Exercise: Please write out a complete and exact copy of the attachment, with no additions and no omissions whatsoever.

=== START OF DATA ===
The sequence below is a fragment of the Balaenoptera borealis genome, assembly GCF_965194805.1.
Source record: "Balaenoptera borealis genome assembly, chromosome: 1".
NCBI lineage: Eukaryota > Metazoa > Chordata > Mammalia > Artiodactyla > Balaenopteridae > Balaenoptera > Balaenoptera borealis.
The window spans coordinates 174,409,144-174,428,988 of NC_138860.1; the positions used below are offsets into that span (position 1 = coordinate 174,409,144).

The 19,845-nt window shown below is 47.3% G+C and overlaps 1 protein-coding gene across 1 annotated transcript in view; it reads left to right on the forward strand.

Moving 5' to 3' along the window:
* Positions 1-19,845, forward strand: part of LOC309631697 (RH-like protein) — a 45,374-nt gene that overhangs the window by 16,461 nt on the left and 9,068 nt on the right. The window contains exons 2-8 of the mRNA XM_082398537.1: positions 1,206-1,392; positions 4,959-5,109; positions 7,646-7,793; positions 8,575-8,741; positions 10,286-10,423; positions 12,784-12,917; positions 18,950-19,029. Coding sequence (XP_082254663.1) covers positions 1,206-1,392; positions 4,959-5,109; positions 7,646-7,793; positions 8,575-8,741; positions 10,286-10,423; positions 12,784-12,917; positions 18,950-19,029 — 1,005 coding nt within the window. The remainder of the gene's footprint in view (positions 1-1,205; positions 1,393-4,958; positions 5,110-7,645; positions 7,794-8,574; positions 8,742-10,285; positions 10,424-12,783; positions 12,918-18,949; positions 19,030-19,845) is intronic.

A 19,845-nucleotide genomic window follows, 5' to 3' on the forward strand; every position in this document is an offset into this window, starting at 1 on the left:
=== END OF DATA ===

The sequence below is a fragment of the Balaenoptera borealis genome, assembly GCF_965194805.1.
Source record: "Balaenoptera borealis genome assembly, chromosome: 1".
NCBI lineage: Eukaryota > Metazoa > Chordata > Mammalia > Artiodactyla > Balaenopteridae > Balaenoptera > Balaenoptera borealis.
The window spans coordinates 174,409,144-174,428,988 of NC_138860.1; the positions used below are offsets into that span (position 1 = coordinate 174,409,144).

The 19,845-nt window shown below is 47.3% G+C and overlaps 1 protein-coding gene across 1 annotated transcript in view; it reads left to right on the forward strand.

Moving 5' to 3' along the window:
* Positions 1-19,845, forward strand: part of LOC309631697 (RH-like protein) — a 45,374-nt gene that overhangs the window by 16,461 nt on the left and 9,068 nt on the right. The window contains exons 2-8 of the mRNA XM_082398537.1: positions 1,206-1,392; positions 4,959-5,109; positions 7,646-7,793; positions 8,575-8,741; positions 10,286-10,423; positions 12,784-12,917; positions 18,950-19,029. Coding sequence (XP_082254663.1) covers positions 1,206-1,392; positions 4,959-5,109; positions 7,646-7,793; positions 8,575-8,741; positions 10,286-10,423; positions 12,784-12,917; positions 18,950-19,029 — 1,005 coding nt within the window. The remainder of the gene's footprint in view (positions 1-1,205; positions 1,393-4,958; positions 5,110-7,645; positions 7,794-8,574; positions 8,742-10,285; positions 10,424-12,783; positions 12,918-18,949; positions 19,030-19,845) is intronic.

A 19,845-nucleotide genomic window follows, 5' to 3' on the forward strand; every position in this document is an offset into this window, starting at 1 on the left: